Standard of usual care defines effectiveness of early goal directed therapy
Editorial Commentary

Standard of usual care defines effectiveness of early goal directed therapy

Vikram Mukherjee1, Jan Bakker1,2,3,4

1Department of Pulmonology and Critical Care, NYU Langone Health, NYU School of Medicine, New York, NY, USA; 2Department of Intensive Care Adults, Erasmus MC University Medical Center, Rotterdam, The Netherlands; 3Department of Pulmonology and Critical Care, Columbia University Medical Center, New York, NY, USA; 4Department of Intensive Care, Pontificia Universidad Catolica de Chile, Santiago, Chile

Correspondence to: Jan Bakker, MD, PhD, FCCM, FCCP. Bellevue Hospital, 462 First Avenue NBV-10W15. New York, NY 10016, USA. Email: jb3387@cumc.columbia.edu; Jan.Bakker@nyumc.org.

Provenance: This is an invited article commissioned by the Section Editor Dr. Guo-Wei Tu (Department of Critical Care Medicine, Zhongshan Hospital, Fudan University, Shanghai, China).

Comment on: Ding XF, Yang ZY, Xu ZT, et al. Early goal-directed and lactate-guided therapy in adult patients with severe sepsis and septic shock: a meta-analysis of randomized controlled trials. J Transl Med 2018;16:331.


Submitted Aug 29, 2019. Accepted for publication Sep 12, 2019.

doi: 10.21037/atm.2019.09.71


Sepsis is a leading cause of mortality and morbidity globally (1). Unfortunately, given wide variations in practices and resources available, there are significant variations in outcomes among different regions of the world (2). Ever since the seminal study was done by Rivers et al. demonstrated that patients with severe sepsis and septic shock warrant early, goal-directed care (3), there has been a paradigm shift on how this disease state is managed.

Ding et al. provide an interesting perspective into existing data surrounding the efficacy of early goal directed therapy (EGDT) (4). In their meta-analysis, the authors describe 16 randomized control trials (RCTs) comparing mortality between EGDT and usual care (UC). Of note, the selected studies offer a thought-provoking insight into the wide variations in UC outcomes of severe sepsis and septic shock globally. As demonstrated in the accompanying picture, traditionally well-resourced countries demonstrate impressive outcomes in their UC arms (Figure 1). On the contrary, mortality in the UC arms in other parts of the world has been shown to significantly higher.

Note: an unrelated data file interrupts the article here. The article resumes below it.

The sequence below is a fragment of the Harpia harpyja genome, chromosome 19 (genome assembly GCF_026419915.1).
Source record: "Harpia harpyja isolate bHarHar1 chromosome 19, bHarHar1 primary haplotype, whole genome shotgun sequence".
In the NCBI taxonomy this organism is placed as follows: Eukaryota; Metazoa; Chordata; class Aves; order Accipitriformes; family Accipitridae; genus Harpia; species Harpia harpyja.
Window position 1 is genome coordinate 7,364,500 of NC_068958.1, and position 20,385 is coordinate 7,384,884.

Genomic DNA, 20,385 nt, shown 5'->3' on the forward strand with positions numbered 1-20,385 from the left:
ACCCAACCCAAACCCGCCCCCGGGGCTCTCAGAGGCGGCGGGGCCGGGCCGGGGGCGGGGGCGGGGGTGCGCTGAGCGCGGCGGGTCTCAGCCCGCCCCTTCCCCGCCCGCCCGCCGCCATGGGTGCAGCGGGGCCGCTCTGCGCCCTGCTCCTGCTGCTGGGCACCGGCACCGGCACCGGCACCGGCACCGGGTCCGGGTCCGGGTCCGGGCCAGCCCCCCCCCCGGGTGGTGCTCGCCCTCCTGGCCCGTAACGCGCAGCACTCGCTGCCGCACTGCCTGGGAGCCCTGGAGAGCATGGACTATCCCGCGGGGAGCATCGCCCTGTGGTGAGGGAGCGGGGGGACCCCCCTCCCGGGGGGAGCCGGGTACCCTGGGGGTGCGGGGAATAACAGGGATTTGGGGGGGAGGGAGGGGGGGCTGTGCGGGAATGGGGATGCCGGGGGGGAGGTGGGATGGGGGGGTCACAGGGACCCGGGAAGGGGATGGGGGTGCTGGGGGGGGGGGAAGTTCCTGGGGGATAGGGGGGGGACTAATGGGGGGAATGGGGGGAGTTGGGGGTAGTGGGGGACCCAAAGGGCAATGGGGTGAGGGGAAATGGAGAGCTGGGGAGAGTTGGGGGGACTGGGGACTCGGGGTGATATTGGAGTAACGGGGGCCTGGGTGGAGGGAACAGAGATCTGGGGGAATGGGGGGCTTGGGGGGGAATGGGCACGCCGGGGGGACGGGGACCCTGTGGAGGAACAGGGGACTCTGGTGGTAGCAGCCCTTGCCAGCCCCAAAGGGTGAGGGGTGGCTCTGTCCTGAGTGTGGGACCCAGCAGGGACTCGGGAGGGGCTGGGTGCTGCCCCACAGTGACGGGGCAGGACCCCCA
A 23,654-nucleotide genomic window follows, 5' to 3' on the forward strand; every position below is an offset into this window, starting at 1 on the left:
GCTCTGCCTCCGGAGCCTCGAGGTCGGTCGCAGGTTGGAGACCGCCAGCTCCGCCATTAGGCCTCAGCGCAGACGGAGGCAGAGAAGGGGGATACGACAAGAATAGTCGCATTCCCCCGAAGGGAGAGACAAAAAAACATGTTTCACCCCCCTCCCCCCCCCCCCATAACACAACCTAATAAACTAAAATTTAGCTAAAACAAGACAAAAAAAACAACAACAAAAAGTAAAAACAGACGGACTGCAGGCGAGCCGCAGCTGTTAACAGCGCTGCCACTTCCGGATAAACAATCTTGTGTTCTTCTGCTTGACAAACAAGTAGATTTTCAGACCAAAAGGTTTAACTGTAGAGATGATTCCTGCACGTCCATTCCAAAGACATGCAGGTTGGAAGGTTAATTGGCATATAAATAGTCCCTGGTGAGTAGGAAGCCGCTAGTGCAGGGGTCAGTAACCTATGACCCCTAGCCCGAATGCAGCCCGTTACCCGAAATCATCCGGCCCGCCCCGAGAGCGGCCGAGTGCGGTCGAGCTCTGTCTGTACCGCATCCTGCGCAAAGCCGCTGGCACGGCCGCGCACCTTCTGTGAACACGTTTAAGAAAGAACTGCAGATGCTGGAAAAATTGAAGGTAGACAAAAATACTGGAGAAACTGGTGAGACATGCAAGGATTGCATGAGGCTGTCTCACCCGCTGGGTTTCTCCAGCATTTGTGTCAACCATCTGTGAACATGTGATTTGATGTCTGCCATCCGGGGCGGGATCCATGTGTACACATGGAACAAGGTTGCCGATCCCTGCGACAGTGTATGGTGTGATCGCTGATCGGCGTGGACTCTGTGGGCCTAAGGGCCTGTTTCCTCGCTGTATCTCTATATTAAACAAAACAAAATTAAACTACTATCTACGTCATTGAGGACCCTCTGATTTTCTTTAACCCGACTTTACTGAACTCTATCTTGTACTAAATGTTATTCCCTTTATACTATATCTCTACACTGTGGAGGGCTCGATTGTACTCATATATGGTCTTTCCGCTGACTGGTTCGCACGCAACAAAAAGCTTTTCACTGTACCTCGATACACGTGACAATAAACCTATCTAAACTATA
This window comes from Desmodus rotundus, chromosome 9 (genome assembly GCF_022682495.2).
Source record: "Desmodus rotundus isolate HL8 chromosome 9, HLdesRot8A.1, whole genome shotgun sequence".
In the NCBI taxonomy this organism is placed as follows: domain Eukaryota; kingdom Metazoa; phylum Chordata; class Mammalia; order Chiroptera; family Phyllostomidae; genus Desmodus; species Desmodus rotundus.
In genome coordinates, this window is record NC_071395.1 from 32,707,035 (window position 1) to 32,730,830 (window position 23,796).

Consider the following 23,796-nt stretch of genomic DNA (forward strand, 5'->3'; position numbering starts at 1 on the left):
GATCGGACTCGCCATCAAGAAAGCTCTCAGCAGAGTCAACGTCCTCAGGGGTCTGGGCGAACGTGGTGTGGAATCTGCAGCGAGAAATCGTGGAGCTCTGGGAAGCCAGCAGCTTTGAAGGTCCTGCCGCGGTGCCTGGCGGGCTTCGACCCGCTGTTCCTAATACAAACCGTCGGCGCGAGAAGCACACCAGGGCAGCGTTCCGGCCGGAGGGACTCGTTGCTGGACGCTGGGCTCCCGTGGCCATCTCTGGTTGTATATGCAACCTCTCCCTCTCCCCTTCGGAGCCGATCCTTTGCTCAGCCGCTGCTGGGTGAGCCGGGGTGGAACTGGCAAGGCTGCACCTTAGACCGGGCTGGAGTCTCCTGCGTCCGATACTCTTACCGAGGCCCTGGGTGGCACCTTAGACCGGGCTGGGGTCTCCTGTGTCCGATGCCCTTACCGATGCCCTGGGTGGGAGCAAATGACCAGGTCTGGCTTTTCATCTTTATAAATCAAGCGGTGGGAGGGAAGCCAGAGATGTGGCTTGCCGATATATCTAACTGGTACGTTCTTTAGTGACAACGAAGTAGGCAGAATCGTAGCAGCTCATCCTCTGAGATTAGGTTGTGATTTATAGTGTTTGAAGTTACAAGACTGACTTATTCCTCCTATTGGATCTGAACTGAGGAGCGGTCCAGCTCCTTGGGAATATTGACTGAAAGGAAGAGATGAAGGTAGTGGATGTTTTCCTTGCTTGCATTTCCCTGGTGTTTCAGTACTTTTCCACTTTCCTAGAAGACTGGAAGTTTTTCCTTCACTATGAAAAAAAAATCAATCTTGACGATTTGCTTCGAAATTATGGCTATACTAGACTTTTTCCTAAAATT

Figure 1 Variations in mortality rates in the usual care arms of randomized controlled trials comparing usual care to early goal directed therapy in patients with severe sepsis or septic shock [the results of the study by Rivers et al. (3) has been left out of this figure as this is seen as the landmark study].

It is in this context that we should compare the effectiveness of EGDT. In the three large RCTs comparing EGDT to UC (ARISE, PROCESS and PROMISE) (5-7), the mortality rates in the UC arms were between 18–30%. It is also in these studies where there was no marked difference between EGDT and UC. While this can be misinterpreted as “EGDT is not effective”, the more accurate way of explaining these findings is that these centers were implementing early, targeted care in their UC arms, thus negating any benefit that EGDT might show. As demonstrated by Nguyen et al. (8), the UC arms in these three RCTs all received fluids (3.9–4.3L in the first 6 h), hemodynamic support (44.1% to 57.8% in the first 6 h) and had antibiotic administration as a prerequisite to study enrolment. Additionally, the baseline ScvO2 levels in these three studies are similar to the post-resuscitation ScvO2 in the EGDT arm of the Rivers trial- further evidence that patients were well resuscitated in both UC and EGDT arms of these trials. It is probably because of these measures that there was no significant difference in outcomes when comparing EGDT to UC in these trials.

When we take this in contrast to studies comparing EGDT to UC/LGT in less resourced areas of the world, the benefits of EGDT are marked. Absolute risk reduction in death ranges from 18–20% (9,10) when EGDT is applied to such less resourced areas. In these studies, UC was markedly different compared to EGDT-amount of fluid administered and delays in vasopressor administration; this might have led to an improvement in outcomes when protocolized care was initiated.

This reflection is also emphasized by the forest plot in the Figure 4, where EGDT shows superiority to UC prior to the SSC 2012 guidelines. The SSC 2012 guidelines were a resource document providing recommendations on early management of sepsis and septic shock; there is ample evidence that implementation of these guidelines improves outcomes (11,12). The absence of superiority of EGDT over UC is most likely because of an improvement in the latter due to implementation of the SSC guidelines.

The Ding et al. meta-analysis therefore summarizes an obvious fact- protocolized care will improve outcomes if UC is suboptimal. As Emergency room and ICUs across the world ramp up their efforts to be able to identify and manage unstable patients rapidly- irrespective of their underlying etiology, be it trauma, sepsis or acute coronary syndromes- we hope to see the differences between protocolized care and UC continue to narrow.


Acknowledgments

None.


Footnote

Conflicts of Interest: The authors have no conflicts of interest to declare.

Ethical Statement: The authors are accountable for all aspects of the work in ensuring that questions related to the accuracy or integrity of any part of the work are appropriately investigated and resolved.


References

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Cite this article as: Mukherjee V, Bakker J. Standard of usual care defines effectiveness of early goal directed therapy. Ann Transl Med 2019;7(Suppl 8):S352. doi: 10.21037/atm.2019.09.71